Staying Fit: Yoga, Rolfing and the Elusive Cinderella Tissues
What is the most plentiful tissue in the body -- and the most ignored? The answer is fascia -- the gooey, gliding stuff that holds you together. Fascia is a broad term for the extracellular matrix of fibers, "glue" and water surrounding all your cells, and wrapping like plastic wrap around muscle fibers and muscles, organs, bones, blood vessels and nerves -- and finally as a second skin around your entire body.
Brief Training in Meditation Eases Pain
A new study shows as little as an hour of mindfulness training is enough to reduce pain. "We knew already that meditation has significant effects on pain perception in long-term practitioners whose brains seem to have been completely changed -- we didn't know that you could do this in just three days, with just 20 minutes a day , " says researcher Fadel Zeidan , a doctoral candidatein psychology at the University of North Carolina, Charlotte, in a news release.
Cell Biology Meets Rolfing
BOSTON—Peter Huijing was far from enthusiastic when he received an invitation to speak at the Fascia Research Congress. The meeting, held here last month, would be the first dedicated to the soft part of the body’s connective tissue system—an important but medically neglected organ. It would bring together top scientists from fields as diverse as cell biology and biophysics, but it would also include alternative medicine practitioners, such as chiropractors and deep-tissue manipulators known as Rolfers.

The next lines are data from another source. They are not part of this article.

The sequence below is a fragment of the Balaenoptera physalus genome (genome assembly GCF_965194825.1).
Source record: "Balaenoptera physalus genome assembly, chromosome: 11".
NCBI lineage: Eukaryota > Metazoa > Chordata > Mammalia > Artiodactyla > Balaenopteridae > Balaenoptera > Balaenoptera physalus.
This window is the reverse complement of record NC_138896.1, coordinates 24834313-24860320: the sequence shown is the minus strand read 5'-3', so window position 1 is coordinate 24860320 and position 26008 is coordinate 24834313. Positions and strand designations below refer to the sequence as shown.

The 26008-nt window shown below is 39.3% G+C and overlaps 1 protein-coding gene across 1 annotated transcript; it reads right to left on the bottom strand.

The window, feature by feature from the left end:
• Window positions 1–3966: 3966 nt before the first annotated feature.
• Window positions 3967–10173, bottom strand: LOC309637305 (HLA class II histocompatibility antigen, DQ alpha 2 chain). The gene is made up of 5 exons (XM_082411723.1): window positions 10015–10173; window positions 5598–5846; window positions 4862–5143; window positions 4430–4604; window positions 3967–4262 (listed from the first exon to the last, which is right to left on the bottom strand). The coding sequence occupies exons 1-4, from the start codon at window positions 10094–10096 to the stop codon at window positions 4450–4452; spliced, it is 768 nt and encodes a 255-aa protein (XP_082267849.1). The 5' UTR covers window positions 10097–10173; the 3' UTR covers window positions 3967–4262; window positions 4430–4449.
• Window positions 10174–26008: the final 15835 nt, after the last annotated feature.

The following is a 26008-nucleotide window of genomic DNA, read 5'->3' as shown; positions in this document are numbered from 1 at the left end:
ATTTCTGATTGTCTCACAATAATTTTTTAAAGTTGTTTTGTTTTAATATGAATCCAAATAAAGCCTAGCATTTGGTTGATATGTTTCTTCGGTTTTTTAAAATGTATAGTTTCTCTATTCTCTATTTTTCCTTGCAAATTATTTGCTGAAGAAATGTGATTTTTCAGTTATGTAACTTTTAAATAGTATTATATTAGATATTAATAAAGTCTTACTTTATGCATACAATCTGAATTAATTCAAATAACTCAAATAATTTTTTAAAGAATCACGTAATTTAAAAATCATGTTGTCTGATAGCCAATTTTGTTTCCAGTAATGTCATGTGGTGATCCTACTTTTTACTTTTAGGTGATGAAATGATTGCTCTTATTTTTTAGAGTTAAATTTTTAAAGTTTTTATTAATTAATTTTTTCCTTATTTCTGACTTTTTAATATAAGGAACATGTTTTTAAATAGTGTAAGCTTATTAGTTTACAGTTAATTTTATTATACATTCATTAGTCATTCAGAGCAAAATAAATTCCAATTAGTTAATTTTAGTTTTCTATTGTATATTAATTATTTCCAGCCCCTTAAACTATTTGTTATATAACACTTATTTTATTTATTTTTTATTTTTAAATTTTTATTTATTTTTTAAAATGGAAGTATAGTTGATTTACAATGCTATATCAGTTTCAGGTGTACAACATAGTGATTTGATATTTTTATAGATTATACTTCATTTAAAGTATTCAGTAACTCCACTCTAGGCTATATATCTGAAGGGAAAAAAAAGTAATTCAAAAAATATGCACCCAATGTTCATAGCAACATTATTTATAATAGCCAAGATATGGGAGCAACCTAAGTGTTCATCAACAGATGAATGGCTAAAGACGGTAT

Feldenkrais Method of Somatic Education
Although Ida Rolf and Moshe Feldenkrais used to argue about their differences when they met at Esalen Institute in the early 1970's, they were good friends and they agreed that the methods they developed have much in common and are strongly related to each other. First, the power of both Rolf's Structural Integration approach, and Feldenkrais' Functional Integration® lessons flow from knowledge of the blueprint of perfection that is in each person. These innate patterns and potential for healing and changing ourselves far surpass anything medical science can currently comprehend.
Structural Integration is a scientifically validated body therapy. Unlike massage, Structural Integration focuses not on the muscles but on their protective layer, called fascia (also known as connective tissue). Muscles are contracting tissues that give the body and organs physical movement. The fascia surrounds the muscles, bones and organs in the body. The fascia gives muscles their shape and the body it's structure. Structural Integration aligns and balances the body by lengthening and repositioning the fascia.
Learn more about Structural Integration.
"One of the many anecdotes told about Ida Rolf ends with her calling across the room: 'No, it's under your third finger!'"- Hans Flury, Notes on Structural Integration, 88/1